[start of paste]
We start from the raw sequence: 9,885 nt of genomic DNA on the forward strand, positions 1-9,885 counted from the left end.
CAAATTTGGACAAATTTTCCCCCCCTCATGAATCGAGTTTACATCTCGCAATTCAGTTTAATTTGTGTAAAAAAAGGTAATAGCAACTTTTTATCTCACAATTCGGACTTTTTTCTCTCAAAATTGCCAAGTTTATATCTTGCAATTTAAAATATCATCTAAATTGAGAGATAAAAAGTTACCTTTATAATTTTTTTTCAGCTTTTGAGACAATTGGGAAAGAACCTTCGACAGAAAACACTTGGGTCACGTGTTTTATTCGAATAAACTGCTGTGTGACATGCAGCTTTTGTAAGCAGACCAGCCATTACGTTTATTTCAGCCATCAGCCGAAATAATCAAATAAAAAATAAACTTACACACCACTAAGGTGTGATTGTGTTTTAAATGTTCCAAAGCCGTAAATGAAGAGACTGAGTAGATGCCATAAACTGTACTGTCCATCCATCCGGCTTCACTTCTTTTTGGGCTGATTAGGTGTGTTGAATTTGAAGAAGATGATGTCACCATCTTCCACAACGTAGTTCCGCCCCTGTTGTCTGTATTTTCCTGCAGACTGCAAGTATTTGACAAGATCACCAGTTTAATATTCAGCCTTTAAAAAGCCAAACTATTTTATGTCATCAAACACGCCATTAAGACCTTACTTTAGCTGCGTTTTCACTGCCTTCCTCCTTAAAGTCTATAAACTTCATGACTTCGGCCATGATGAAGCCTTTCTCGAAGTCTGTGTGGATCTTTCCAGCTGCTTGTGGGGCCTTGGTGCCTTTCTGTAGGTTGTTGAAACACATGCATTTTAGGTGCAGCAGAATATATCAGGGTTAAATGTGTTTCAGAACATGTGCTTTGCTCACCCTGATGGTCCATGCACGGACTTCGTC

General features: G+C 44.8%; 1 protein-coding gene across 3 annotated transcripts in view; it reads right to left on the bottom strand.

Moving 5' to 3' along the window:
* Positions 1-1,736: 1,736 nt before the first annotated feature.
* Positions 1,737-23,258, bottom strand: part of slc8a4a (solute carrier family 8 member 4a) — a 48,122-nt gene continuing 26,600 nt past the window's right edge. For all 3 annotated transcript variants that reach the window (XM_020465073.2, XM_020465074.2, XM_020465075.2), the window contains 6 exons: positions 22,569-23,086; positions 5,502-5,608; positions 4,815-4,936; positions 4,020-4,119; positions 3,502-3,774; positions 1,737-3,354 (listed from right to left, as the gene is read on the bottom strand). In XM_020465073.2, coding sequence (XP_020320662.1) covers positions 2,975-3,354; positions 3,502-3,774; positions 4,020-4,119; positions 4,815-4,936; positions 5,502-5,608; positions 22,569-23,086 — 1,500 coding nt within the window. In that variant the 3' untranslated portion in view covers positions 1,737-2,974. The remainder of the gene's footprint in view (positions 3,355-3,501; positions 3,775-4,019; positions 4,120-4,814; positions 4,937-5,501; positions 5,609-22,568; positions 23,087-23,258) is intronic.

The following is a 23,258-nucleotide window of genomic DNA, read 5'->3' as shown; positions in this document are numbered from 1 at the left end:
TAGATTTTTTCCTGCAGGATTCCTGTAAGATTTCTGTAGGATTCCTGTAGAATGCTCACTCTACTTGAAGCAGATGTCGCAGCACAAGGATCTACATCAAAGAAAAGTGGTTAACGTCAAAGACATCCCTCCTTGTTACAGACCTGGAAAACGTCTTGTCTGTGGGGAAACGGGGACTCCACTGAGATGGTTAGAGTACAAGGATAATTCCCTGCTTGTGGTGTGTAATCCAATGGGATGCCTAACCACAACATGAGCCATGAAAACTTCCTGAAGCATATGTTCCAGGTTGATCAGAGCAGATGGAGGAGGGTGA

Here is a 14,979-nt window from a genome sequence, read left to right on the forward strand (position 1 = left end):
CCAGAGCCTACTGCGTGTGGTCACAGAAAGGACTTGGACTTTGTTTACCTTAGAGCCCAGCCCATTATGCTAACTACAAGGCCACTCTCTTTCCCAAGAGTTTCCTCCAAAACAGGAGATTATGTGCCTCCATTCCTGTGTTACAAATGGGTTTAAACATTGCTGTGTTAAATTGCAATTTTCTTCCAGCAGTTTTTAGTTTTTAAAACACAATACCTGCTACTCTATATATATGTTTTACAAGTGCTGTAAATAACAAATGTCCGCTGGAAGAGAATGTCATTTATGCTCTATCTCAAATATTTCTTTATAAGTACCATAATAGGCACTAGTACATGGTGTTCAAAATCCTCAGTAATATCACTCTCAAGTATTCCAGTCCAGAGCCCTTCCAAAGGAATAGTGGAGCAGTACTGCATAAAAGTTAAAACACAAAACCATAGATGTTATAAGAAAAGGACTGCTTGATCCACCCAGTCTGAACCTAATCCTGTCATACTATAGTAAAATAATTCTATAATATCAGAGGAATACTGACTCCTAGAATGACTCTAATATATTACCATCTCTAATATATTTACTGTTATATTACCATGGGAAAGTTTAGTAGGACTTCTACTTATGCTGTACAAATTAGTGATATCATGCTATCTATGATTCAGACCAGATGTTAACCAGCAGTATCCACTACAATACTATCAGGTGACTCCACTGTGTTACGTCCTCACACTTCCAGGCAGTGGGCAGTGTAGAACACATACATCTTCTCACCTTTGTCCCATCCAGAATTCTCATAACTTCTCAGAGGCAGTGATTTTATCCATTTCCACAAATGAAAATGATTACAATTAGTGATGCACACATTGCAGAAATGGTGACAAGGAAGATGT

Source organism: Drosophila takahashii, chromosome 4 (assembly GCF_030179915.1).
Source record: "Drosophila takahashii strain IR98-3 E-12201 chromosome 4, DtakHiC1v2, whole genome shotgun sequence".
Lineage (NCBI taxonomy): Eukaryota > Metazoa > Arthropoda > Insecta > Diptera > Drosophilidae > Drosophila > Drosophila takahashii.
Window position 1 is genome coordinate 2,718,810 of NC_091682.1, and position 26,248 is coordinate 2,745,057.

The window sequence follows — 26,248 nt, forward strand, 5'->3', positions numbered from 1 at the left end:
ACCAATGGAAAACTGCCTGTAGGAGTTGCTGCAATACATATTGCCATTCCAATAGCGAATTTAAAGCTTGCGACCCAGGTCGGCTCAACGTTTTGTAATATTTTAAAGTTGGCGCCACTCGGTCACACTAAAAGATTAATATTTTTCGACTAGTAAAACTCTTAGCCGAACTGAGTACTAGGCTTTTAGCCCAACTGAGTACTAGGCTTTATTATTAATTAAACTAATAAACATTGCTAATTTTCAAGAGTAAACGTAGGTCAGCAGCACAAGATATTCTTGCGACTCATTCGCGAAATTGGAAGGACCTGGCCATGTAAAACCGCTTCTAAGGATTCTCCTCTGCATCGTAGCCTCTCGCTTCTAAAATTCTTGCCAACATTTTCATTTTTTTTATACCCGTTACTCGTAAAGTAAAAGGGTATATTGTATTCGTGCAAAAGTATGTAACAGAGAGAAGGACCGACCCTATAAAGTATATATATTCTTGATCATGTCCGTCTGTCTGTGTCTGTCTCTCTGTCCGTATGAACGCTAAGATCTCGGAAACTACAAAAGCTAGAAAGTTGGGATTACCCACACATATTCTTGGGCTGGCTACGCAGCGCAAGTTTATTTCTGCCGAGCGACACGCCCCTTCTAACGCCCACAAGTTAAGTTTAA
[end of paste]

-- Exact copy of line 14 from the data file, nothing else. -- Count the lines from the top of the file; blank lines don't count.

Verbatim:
Window position 1 is genome coordinate 2,718,810 of NC_091682.1, and position 26,248 is coordinate 2,745,057.